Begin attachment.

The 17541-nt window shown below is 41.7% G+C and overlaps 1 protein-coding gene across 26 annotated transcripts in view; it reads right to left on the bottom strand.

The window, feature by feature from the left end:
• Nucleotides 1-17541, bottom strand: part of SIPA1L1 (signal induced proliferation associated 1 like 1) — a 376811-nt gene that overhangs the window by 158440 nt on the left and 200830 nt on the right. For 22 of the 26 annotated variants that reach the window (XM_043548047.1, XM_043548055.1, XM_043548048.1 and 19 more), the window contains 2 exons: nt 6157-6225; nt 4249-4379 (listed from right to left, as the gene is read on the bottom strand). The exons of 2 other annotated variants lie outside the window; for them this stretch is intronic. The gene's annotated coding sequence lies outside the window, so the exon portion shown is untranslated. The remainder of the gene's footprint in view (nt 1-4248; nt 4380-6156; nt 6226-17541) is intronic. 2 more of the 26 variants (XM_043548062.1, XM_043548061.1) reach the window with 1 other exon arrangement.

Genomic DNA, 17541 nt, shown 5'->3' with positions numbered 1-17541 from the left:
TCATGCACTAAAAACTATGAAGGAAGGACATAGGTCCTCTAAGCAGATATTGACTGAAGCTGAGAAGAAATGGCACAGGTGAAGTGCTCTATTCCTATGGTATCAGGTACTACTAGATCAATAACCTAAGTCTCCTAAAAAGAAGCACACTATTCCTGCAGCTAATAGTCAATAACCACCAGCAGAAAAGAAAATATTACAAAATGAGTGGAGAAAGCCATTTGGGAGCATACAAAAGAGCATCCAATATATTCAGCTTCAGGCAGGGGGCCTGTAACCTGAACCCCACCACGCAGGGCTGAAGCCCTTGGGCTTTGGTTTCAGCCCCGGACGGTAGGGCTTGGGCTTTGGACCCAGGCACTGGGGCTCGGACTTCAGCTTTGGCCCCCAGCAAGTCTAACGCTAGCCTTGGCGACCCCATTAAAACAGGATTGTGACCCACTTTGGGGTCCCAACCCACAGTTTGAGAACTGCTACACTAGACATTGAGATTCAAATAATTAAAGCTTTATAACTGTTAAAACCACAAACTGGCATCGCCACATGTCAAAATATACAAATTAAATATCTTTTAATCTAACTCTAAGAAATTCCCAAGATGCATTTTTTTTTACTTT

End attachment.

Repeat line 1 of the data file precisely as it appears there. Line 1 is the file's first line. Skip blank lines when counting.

The 17541-nt window shown below is 41.7% G+C and overlaps 1 protein-coding gene across 26 annotated transcripts in view; it reads right to left on the bottom strand.